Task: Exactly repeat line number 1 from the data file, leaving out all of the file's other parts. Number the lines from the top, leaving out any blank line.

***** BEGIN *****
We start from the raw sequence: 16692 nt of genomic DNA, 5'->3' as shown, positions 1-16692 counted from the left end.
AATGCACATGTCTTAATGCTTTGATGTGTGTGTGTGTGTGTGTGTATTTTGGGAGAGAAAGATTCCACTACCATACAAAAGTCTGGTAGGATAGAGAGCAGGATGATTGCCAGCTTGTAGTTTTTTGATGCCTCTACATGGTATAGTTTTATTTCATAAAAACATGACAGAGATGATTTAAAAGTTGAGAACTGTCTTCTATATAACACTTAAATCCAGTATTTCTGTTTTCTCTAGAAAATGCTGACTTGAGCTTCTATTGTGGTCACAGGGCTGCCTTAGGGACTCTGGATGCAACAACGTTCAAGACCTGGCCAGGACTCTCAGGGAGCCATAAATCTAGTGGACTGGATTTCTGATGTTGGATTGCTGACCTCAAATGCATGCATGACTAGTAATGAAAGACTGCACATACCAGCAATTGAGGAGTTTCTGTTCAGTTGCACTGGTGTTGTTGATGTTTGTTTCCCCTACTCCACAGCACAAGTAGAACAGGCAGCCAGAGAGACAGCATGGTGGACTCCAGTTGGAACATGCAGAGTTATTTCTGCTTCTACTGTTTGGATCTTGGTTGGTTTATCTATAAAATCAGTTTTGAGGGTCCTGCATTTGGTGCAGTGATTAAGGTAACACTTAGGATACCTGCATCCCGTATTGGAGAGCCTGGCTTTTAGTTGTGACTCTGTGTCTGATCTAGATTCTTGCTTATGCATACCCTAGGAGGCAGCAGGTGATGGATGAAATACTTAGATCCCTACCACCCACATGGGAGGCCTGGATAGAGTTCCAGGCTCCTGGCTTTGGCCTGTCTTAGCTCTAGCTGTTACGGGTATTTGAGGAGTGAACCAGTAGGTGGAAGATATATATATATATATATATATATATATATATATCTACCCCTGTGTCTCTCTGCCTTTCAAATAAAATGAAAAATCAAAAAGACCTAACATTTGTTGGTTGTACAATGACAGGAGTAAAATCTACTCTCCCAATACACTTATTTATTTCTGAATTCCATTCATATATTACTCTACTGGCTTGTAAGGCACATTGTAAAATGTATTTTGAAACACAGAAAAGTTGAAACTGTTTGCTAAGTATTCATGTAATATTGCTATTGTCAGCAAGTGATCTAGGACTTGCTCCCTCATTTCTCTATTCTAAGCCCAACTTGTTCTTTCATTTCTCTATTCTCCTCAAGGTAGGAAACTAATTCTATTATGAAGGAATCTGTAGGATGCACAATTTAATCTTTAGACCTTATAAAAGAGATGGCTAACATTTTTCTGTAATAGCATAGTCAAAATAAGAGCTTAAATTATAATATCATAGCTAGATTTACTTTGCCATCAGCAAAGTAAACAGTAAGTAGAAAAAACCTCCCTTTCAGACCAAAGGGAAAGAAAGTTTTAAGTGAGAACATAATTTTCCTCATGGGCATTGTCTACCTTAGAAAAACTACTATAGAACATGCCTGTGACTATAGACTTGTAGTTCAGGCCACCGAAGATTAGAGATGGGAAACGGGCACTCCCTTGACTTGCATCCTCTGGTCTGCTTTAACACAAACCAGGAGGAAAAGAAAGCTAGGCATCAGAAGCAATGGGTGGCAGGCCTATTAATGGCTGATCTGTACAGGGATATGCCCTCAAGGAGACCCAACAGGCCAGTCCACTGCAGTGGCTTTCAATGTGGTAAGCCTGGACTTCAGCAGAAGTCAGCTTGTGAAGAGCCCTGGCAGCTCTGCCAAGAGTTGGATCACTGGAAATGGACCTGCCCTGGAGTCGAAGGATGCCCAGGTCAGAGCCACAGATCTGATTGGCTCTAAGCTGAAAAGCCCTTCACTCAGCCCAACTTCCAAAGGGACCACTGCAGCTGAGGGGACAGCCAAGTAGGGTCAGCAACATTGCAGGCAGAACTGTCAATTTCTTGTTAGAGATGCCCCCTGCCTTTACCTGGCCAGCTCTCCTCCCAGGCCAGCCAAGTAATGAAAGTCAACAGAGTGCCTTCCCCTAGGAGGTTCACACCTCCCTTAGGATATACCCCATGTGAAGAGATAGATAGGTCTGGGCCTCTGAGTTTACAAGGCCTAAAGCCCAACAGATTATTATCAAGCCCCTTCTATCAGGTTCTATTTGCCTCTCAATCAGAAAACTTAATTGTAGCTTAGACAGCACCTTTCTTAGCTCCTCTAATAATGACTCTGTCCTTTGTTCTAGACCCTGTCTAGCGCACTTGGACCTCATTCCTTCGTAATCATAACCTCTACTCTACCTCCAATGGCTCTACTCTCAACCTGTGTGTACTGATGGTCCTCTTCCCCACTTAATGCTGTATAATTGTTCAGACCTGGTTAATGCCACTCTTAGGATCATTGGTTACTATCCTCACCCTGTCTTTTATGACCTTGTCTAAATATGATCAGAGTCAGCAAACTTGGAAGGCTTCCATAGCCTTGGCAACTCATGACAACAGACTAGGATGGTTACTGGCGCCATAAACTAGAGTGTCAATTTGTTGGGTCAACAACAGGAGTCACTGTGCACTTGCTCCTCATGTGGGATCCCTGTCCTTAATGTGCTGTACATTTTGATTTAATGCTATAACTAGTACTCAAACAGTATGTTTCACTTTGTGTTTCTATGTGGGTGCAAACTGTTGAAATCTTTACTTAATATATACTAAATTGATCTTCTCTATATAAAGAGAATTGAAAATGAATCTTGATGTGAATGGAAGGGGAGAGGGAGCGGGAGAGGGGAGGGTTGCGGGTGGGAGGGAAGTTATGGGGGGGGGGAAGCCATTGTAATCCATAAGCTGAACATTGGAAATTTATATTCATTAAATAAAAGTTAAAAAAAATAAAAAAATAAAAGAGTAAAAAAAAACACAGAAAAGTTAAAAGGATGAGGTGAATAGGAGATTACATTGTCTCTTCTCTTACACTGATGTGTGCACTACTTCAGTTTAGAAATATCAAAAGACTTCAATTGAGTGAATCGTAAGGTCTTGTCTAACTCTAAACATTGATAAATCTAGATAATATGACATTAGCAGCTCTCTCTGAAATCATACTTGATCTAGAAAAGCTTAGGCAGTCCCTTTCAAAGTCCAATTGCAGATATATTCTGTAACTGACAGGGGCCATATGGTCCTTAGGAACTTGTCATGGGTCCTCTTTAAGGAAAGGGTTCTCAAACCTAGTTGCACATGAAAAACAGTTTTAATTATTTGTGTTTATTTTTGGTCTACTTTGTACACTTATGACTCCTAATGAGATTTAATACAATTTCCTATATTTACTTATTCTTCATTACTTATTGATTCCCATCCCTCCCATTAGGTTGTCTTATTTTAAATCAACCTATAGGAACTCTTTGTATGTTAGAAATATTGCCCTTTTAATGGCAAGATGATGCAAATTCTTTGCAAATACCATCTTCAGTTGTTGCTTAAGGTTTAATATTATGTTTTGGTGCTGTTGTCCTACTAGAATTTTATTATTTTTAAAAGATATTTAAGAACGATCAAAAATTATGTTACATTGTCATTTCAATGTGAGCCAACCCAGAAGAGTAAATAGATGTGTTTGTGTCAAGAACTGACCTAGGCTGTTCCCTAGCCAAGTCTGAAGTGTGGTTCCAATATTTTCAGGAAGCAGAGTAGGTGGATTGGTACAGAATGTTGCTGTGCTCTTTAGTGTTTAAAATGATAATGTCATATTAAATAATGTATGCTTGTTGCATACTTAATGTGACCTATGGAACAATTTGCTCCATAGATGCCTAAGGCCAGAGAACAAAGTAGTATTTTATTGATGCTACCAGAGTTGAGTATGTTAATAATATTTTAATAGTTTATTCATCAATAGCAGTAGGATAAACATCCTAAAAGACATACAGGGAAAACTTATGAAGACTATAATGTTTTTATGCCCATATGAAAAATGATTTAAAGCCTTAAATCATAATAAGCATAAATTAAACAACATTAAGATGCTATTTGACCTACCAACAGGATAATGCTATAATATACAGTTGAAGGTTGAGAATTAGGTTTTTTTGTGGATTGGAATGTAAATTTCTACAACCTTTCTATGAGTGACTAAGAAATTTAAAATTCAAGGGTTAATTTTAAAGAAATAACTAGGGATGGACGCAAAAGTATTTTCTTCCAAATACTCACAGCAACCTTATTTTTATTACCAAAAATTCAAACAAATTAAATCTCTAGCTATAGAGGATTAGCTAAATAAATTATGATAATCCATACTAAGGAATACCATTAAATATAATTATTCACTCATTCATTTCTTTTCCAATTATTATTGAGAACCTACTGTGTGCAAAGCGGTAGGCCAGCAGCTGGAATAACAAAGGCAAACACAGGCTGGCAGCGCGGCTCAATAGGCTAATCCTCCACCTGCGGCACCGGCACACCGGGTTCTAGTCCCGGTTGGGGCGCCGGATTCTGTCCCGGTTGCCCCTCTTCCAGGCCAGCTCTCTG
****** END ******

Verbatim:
We start from the raw sequence: 16692 nt of genomic DNA, 5'->3' as shown, positions 1-16692 counted from the left end.